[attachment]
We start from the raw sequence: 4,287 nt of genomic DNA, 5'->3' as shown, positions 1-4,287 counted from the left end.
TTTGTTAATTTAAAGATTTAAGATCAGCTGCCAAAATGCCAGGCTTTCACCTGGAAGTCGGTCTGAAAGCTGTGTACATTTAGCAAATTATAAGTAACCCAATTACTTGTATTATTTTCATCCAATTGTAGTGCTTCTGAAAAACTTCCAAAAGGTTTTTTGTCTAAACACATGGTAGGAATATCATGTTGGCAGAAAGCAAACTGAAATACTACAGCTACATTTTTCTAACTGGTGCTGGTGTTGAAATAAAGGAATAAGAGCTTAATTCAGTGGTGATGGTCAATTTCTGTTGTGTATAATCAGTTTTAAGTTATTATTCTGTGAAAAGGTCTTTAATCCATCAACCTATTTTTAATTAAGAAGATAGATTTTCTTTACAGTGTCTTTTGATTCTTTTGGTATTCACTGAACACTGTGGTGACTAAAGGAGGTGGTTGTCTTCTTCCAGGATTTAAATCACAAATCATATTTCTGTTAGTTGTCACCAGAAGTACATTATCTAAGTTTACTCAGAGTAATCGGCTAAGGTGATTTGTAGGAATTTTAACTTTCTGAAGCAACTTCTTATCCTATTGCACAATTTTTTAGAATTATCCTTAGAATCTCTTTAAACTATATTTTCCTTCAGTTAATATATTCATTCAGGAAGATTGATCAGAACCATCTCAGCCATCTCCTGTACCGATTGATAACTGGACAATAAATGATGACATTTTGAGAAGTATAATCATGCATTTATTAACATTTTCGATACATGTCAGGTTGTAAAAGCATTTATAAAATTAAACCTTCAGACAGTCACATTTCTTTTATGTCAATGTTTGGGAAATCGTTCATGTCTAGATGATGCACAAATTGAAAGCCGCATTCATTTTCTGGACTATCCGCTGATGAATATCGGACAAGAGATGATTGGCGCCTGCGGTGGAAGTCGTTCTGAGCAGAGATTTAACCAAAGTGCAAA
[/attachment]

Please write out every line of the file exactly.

We start from the raw sequence: 4,287 nt of genomic DNA, 5'->3' as shown, positions 1-4,287 counted from the left end.
TTTGTTAATTTAAAGATTTAAGATCAGCTGCCAAAATGCCAGGCTTTCACCTGGAAGTCGGTCTGAAAGCTGTGTACATTTAGCAAATTATAAGTAACCCAATTACTTGTATTATTTTCATCCAATTGTAGTGCTTCTGAAAAACTTCCAAAAGGTTTTTTGTCTAAACACATGGTAGGAATATCATGTTGGCAGAAAGCAAACTGAAATACTACAGCTACATTTTTCTAACTGGTGCTGGTGTTGAAATAAAGGAATAAGAGCTTAATTCAGTGGTGATGGTCAATTTCTGTTGTGTATAATCAGTTTTAAGTTATTATTCTGTGAAAAGGTCTTTAATCCATCAACCTATTTTTAATTAAGAAGATAGATTTTCTTTACAGTGTCTTTTGATTCTTTTGGTATTCACTGAACACTGTGGTGACTAAAGGAGGTGGTTGTCTTCTTCCAGGATTTAAATCACAAATCATATTTCTGTTAGTTGTCACCAGAAGTACATTATCTAAGTTTACTCAGAGTAATCGGCTAAGGTGATTTGTAGGAATTTTAACTTTCTGAAGCAACTTCTTATCCTATTGCACAATTTTTTAGAATTATCCTTAGAATCTCTTTAAACTATATTTTCCTTCAGTTAATATATTCATTCAGGAAGATTGATCAGAACCATCTCAGCCATCTCCTGTACCGATTGATAACTGGACAATAAATGATGACATTTTGAGAAGTATAATCATGCATTTATTAACATTTTCGATACATGTCAGGTTGTAAAAGCATTTATAAAATTAAACCTTCAGACAGTCACATTTCTTTTATGTCAATGTTTGGGAAATCGTTCATGTCTAGATGATGCACAAATTGAAAGCCGCATTCATTTTCTGGACTATCCGCTGATGAATATCGGACAAGAGATGATTGGCGCCTGCGGTGGAAGTCGTTCTGAGCAGAGATTTAACCAAAGTGCAAA